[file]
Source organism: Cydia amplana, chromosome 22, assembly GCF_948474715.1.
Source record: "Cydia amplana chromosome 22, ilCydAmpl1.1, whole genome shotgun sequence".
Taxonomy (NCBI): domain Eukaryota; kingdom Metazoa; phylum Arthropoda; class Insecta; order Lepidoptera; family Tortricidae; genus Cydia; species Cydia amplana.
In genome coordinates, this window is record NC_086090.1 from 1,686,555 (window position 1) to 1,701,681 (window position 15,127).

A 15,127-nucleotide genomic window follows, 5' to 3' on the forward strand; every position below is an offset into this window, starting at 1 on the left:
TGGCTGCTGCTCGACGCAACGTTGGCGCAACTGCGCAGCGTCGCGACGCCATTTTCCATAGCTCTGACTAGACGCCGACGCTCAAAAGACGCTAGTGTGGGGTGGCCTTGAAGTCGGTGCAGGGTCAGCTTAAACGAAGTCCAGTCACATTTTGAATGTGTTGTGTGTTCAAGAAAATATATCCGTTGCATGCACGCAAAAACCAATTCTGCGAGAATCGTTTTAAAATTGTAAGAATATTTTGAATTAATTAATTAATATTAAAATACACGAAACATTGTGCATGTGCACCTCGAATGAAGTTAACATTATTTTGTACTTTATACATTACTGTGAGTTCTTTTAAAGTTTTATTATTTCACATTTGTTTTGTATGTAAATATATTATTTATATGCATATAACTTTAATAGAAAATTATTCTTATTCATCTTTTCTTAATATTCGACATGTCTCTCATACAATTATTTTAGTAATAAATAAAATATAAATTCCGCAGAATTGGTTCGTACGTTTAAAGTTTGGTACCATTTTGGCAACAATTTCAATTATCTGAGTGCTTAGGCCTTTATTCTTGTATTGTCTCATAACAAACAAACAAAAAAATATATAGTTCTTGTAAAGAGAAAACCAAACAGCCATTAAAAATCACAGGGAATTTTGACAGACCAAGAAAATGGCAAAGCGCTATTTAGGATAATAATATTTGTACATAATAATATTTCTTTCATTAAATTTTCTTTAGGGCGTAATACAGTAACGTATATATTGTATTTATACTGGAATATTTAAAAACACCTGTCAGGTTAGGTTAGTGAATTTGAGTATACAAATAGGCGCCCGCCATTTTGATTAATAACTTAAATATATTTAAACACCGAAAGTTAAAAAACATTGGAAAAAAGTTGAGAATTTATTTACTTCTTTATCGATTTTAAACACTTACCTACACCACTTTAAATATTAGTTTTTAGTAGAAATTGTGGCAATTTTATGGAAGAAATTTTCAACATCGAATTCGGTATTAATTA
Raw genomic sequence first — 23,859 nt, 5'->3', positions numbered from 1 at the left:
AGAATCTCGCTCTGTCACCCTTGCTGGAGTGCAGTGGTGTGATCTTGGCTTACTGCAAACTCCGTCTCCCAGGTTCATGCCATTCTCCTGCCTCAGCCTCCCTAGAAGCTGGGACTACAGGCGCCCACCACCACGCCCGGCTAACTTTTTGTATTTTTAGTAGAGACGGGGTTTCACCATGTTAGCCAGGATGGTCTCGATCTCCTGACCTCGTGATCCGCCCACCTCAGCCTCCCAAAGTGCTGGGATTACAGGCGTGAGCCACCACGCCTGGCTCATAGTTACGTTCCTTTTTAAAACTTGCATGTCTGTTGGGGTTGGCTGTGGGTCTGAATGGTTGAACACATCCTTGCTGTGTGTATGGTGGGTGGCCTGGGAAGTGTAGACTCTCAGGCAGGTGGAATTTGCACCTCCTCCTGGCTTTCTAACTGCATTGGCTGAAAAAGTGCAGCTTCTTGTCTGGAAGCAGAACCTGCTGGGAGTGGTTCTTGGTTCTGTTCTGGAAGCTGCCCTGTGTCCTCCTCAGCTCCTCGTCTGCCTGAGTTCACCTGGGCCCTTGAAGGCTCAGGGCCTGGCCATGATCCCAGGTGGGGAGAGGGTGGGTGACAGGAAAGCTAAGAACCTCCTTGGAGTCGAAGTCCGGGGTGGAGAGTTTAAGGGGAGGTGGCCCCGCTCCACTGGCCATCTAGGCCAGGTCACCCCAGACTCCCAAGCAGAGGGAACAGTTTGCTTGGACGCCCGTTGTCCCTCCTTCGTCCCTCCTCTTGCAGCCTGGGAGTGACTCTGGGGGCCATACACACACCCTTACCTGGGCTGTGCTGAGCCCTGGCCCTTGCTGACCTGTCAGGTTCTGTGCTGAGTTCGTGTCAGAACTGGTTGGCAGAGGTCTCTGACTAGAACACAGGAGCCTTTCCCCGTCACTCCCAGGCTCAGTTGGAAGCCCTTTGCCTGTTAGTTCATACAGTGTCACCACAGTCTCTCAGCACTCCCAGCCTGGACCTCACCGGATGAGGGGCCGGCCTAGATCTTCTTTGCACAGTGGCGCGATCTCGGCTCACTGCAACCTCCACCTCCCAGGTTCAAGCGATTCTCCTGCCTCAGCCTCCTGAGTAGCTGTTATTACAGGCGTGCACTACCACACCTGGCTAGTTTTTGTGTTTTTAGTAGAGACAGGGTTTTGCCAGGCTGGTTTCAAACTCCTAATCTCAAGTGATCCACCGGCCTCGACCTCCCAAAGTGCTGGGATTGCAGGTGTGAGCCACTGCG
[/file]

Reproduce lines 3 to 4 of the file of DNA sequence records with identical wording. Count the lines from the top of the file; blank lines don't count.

Taxonomy (NCBI): domain Eukaryota; kingdom Metazoa; phylum Arthropoda; class Insecta; order Lepidoptera; family Tortricidae; genus Cydia; species Cydia amplana.
In genome coordinates, this window is record NC_086090.1 from 1,686,555 (window position 1) to 1,701,681 (window position 15,127).